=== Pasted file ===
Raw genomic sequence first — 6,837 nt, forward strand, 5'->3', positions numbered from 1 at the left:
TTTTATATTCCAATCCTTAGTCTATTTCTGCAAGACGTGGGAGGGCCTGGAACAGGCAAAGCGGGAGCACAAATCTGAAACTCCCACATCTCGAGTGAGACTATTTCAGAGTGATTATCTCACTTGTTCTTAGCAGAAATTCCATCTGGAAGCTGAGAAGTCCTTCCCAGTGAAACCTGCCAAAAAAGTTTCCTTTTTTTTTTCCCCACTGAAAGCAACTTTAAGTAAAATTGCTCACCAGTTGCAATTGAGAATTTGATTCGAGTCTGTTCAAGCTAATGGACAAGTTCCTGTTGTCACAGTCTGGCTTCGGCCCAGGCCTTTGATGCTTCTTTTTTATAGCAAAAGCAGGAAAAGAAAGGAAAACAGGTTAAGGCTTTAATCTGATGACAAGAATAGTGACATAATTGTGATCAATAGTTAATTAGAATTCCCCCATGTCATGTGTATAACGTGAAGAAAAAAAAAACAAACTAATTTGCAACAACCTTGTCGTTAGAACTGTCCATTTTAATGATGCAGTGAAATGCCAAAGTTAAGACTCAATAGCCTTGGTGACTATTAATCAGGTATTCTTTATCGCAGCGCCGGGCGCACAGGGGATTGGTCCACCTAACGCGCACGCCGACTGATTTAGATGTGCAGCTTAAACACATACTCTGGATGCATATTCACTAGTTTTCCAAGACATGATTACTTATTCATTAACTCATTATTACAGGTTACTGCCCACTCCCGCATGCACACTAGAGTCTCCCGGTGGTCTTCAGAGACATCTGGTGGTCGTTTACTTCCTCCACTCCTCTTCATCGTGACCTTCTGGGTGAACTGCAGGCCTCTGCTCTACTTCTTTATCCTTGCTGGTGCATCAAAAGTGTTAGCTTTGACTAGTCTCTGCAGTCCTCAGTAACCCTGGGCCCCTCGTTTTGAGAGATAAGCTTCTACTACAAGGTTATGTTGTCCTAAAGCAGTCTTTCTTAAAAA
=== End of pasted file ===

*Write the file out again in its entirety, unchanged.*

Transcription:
Raw genomic sequence first — 6,837 nt, forward strand, 5'->3', positions numbered from 1 at the left:
TTTTATATTCCAATCCTTAGTCTATTTCTGCAAGACGTGGGAGGGCCTGGAACAGGCAAAGCGGGAGCACAAATCTGAAACTCCCACATCTCGAGTGAGACTATTTCAGAGTGATTATCTCACTTGTTCTTAGCAGAAATTCCATCTGGAAGCTGAGAAGTCCTTCCCAGTGAAACCTGCCAAAAAAGTTTCCTTTTTTTTTTCCCCACTGAAAGCAACTTTAAGTAAAATTGCTCACCAGTTGCAATTGAGAATTTGATTCGAGTCTGTTCAAGCTAATGGACAAGTTCCTGTTGTCACAGTCTGGCTTCGGCCCAGGCCTTTGATGCTTCTTTTTTATAGCAAAAGCAGGAAAAGAAAGGAAAACAGGTTAAGGCTTTAATCTGATGACAAGAATAGTGACATAATTGTGATCAATAGTTAATTAGAATTCCCCCATGTCATGTGTATAACGTGAAGAAAAAAAAAACAAACTAATTTGCAACAACCTTGTCGTTAGAACTGTCCATTTTAATGATGCAGTGAAATGCCAAAGTTAAGACTCAATAGCCTTGGTGACTATTAATCAGGTATTCTTTATCGCAGCGCCGGGCGCACAGGGGATTGGTCCACCTAACGCGCACGCCGACTGATTTAGATGTGCAGCTTAAACACATACTCTGGATGCATATTCACTAGTTTTCCAAGACATGATTACTTATTCATTAACTCATTATTACAGGTTACTGCCCACTCCCGCATGCACACTAGAGTCTCCCGGTGGTCTTCAGAGACATCTGGTGGTCGTTTACTTCCTCCACTCCTCTTCATCGTGACCTTCTGGGTGAACTGCAGGCCTCTGCTCTACTTCTTTATCCTTGCTGGTGCATCAAAAGTGTTAGCTTTGACTAGTCTCTGCAGTCCTCAGTAACCCTGGGCCCCTCGTTTTGAGAGATAAGCTTCTACTACAAGGTTATGTTGTCCTAAAGCAGTCTTTCTTAAAAA